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    Not all are going to benefit the same. I put a block off plate on mine and thinking about taking it out. Its very hard to accurately say the plate was the cause of an apparent increase in room temp. Now if you were loosing heat out the chimney then sure... I know mine is sealed well at the top. Sure the bricks themselves will sink heat to the outside, but they are going to do that no matter what. One thing I did notice pre-block off plate was that after my stove was off for several days, the bricks were still noticeably warm. I havent done the same comparison afterwards to see though. But for folks like me with an interior chimney that is sealed at the top, does it really mean a huge benefit? Maybe the stove will run a little hotter, but that heat is still there regardless, just a much lower rise over a longer time and greater area (I mean like the stove may run 50 degrees warmer over its few square foot area, but the bricks may just run 5 degrees hotter over 10 times the area if you get what I'm saying). Heck if you dont have an insulated liner maybe it would be an advantage to let the chimney get hotter?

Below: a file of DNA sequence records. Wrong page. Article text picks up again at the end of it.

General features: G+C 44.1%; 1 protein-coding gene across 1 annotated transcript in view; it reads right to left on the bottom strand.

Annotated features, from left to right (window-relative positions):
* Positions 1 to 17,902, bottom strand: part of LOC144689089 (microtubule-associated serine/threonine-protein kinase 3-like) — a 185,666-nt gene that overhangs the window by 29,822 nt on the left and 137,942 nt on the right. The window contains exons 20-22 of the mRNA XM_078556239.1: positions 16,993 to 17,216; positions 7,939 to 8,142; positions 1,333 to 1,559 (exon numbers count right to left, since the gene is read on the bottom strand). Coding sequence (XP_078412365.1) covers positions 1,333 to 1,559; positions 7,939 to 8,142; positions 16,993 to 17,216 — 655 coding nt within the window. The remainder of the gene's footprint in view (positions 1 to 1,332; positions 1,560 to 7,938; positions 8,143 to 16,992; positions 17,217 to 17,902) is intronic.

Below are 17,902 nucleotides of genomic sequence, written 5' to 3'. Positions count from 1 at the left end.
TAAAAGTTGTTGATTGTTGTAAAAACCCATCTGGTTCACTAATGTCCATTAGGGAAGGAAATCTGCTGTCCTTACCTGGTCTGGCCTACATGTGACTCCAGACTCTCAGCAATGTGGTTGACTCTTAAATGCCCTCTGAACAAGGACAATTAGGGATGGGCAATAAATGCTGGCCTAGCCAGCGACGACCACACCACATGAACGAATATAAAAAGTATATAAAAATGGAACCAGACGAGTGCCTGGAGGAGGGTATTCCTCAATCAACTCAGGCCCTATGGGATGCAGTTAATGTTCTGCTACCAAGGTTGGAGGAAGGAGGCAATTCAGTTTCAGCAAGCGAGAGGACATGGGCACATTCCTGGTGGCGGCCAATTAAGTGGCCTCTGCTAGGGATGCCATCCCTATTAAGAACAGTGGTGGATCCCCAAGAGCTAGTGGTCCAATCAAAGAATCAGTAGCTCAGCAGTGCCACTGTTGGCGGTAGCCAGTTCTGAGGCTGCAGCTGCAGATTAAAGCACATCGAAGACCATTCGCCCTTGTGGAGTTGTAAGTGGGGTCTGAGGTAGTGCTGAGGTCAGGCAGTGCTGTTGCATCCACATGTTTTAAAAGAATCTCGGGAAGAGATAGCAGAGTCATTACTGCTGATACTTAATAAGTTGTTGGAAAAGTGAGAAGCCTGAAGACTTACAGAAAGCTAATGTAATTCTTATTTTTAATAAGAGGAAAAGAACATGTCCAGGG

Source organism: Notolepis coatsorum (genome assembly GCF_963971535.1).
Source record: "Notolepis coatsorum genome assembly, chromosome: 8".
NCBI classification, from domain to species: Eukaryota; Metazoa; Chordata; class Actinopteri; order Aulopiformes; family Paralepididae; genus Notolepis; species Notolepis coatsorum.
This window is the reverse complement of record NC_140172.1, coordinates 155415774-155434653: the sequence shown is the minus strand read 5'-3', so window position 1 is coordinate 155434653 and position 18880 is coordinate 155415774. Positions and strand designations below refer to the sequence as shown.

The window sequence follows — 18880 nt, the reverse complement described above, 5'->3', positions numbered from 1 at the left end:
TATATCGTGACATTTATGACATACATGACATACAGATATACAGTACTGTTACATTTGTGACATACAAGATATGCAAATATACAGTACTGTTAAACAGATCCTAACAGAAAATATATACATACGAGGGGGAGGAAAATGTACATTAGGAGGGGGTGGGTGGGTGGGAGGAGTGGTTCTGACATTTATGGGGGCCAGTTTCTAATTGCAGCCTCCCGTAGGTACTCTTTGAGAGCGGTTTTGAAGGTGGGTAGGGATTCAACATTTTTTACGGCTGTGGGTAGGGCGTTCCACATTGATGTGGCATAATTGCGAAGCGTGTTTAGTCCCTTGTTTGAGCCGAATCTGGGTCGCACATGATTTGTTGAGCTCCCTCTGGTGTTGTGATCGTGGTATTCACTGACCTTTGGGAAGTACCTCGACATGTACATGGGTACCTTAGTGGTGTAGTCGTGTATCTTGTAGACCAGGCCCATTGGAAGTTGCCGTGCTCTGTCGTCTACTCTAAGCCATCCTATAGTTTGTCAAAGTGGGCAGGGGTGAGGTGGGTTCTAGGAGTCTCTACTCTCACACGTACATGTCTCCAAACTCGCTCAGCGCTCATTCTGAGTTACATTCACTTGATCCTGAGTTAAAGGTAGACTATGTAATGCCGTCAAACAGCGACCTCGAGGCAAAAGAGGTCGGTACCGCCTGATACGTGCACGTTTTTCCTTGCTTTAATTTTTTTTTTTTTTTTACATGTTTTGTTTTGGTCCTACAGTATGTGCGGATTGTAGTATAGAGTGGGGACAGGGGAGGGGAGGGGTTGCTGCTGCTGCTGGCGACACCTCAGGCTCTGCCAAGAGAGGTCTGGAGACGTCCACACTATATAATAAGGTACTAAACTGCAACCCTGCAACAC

For me it doesnt really matter I havent noticed a big difference. But its a pain to pull the stove now since with the block off plate I have to pull the whole chimney liner up to pull the stove out. Not a biggie as I hardly ever need to pull the stove. But I think I was off just a hair bit on the hole in the block off plate and now the stove sits out almost a half inch. Also since that insert likes to burn HOT every time it gets up there in temp I wish I didnt have all that insulation sitting a couple inches above it making the problem worse as the secondaries are turning into little torches and the baffle and front tube start glowing... Maybe I'll have to jot down some measurements and remove the block off plate and see if it was making a difference.
  17. Armoured

    Armoured New Member

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    Thanks; well, it may not help much, but shouldn't hurt. I do see the firebricks get fairly warm and since on the outside of the house - even in a chimney that seems to be VERY well insulated - it certainly isn't adding to the usable heat.

    And appreciate the offer, but think shipping Roxul here wouldn't be so effective -a nd I know where to get it.
  18. Armoured

    Armoured New Member

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    I think if the chimney is in the interior of the house it should make less difference, since the heat absorbed by masonry will radiate into the house. I often see fireplaces with interior chimneys designed to carry air around firebox and up along the masonry with air vents at ceiling level, with the idea to circulate the heated air around better (obviously might need a ceiling fan).

    Unfortuantley in many cases chimneys built on outside wall, so that's the issue.